While Colletti has never actually come out and said he wants Halladay, he did refer to the "big guy in Toronto" as being coveted. Nice. The only other known pitcher was former Dodger Edwin Jackson. He's now off the table as he's heading to Arizona as part of the Curtis Granderson three-way deal.

Another option Colletti has explored is trading Juan Pierre and the rest of his bloated contract (two years and $18.5 million) for a starter at the back end of the rotation. Like everything else, he's come up empty thus far.

The Dodgers have Clayton Kershaw, Chad Billingsley, and Hiroki Kuroda as starters etched in stone. Other options include James McDonald, Charlie Haeger, Scott Elbert, Ramon Troncoso, and Josh Lindblom. Who knows how they'll pan out, so it's obvious to see why Colletti wants more established arms.

I will give Colletti this - he's pulled deals out of nowhere before, such as getting Manny Ramirez two seasons ago and Jon Garland and Jim Thome on the same day last season. So anything can happen when we least expect it.

Wolf looks headed to Milwaukee


According to Tim Brown of Yahoo! Sports, it's official. Wolf will sign with the Brewers for 3 years and just under $30 million.


When the Dodgers chose not to offer arbitration to their top pitcher of last year in Randy Wolf, it was obviously not a good sign. Even with Wolf saying he'd still consider resigning, it looked doubtful.

Now, the Brewers are jumping in and making an offer Wolf would might find hard to refuse.

Wanting a multi-year deal, the Brew Crew have obliged by offering a three-year, $27 million deal. The Mets appear to be in second place, so they may jump back in at this soon. Other teams have been rumored as well, but the Brewers are the first one to make an offer like this.

I would hate to see Wolf go, but the writing has been on the wall for a week now. Maybe the Dodgers are still concerned about his injury history. Maybe they think they'd have to overpay to keep him. Or maybe they're trying to slash dollars off their payroll and aren't coming out and saying that.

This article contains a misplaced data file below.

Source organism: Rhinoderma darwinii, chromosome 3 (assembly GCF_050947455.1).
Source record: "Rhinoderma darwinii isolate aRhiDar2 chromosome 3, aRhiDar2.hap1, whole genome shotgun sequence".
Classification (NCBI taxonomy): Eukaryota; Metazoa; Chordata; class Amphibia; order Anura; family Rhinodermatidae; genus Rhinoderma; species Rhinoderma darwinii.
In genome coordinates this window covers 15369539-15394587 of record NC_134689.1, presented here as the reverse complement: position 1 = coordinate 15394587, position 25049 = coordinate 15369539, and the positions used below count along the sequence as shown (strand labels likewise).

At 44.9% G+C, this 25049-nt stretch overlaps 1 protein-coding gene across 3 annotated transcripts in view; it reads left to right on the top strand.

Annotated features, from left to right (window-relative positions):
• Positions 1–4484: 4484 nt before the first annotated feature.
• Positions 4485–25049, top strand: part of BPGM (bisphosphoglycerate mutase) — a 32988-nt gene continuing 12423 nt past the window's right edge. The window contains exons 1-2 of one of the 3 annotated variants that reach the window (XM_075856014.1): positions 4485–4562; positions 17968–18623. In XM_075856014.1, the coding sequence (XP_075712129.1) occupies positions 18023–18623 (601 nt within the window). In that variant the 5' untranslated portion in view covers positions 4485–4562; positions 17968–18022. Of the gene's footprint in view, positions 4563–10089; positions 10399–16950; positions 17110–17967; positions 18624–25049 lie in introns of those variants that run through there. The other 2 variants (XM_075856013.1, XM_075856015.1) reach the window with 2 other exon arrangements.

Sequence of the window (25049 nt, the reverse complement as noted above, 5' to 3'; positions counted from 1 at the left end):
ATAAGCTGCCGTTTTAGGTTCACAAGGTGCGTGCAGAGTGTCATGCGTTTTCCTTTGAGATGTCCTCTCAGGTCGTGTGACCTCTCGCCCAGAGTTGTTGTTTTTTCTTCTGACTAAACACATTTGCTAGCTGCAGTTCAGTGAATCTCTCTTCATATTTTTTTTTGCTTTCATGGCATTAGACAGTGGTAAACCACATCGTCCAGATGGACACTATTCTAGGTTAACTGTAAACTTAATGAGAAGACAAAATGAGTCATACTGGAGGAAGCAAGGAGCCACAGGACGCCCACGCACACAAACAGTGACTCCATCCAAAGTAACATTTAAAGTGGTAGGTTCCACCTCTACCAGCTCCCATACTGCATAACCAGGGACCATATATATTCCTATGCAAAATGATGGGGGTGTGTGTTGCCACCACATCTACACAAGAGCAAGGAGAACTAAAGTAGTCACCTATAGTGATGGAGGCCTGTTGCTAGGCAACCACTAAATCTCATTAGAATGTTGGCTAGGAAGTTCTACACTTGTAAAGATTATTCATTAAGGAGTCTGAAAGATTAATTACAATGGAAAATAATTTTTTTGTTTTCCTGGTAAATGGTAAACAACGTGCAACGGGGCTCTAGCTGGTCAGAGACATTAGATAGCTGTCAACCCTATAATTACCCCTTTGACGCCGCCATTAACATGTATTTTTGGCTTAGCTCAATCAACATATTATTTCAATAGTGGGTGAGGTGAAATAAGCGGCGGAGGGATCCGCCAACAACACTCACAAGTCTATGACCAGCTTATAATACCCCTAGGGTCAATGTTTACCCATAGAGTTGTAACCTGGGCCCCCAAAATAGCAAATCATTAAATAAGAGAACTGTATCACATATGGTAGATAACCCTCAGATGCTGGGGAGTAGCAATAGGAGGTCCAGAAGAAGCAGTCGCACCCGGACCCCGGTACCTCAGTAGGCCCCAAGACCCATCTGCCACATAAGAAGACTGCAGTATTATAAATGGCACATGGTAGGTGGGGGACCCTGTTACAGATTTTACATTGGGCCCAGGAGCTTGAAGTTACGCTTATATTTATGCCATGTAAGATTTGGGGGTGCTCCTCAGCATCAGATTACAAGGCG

My guess is Wolf takes this deal for a couple of reasons. One, you'd think he learned his lesson from a year ago when the Astros initially made an offer of 3 years and $28.5 million only to pull it because of the difficult economy. The Dodgers then nabbed him for one year and $9 million.

The second reason is that the Brewers are pretty good, so they'd be a contending team. A 1-2 punch of Wolf and Yovanni Gallardo is not too shabby.

Thursday, December 3, 2009

Wolf not offered arbitration, but will he be back anyway?

In a surprising move on Tuesday, the Dodgers passed on offering Randy Wolf arbitration. Even with ownership in flux (Google this: divorce and McCourts), it was assumed they'd at least want to resign their top pitcher from last year.

Instead, the Dodgers are stuck with the excuse of "we don't want to overpay for him." Wolf's a Type A free agent, meaning he's in the top 20 percent of starting pitchers. He received $8 million last year, so it's most likely he would've gotten a raise in arbitration.

Had the Dodgers offered arbitration and Wolf ended up signing with another team, they would have received a draft pick from the first or second round.

From what I've read, Dodger fans are not happy. It's understandable considering Wolf was clearly their best, most consistent pitcher for all of last year, and he was signed just to give support in the middle of the rotation. By the end of the season, he was starting Game 1 of the NLDS.

On the year, he went 11-7 with a 3.23 ERA. He also struck out 160 while throwing a career-high 214.1 innings. It was an especially impressive year for a guy who basically throws two pitches: a fastball and a looping curveball.

While Wolf will easily be one of the top dogs on the free agent market, he's given us Dodger fans some hope by saying that even in these days of uncertain ownership, he's open to re-signing with his old mates. Just the fact that's gone public with that comment is a positive sign.

Still, I would be pretty shocked if that actually happened. With Wolf proving that he's healthy and at the top of his game, he'll most likely take a bigger payday elsewhere. Right or wrong, the Dodgers remain reluctant spending big bucks on a pitcher.

With Wolf probably gone, the Dodgers now have a starting rotation of Clayton Kershaw, Hiroki Kuroda, Chad Billingsley, and a bunch of question marks. Needless to say, they have work to do.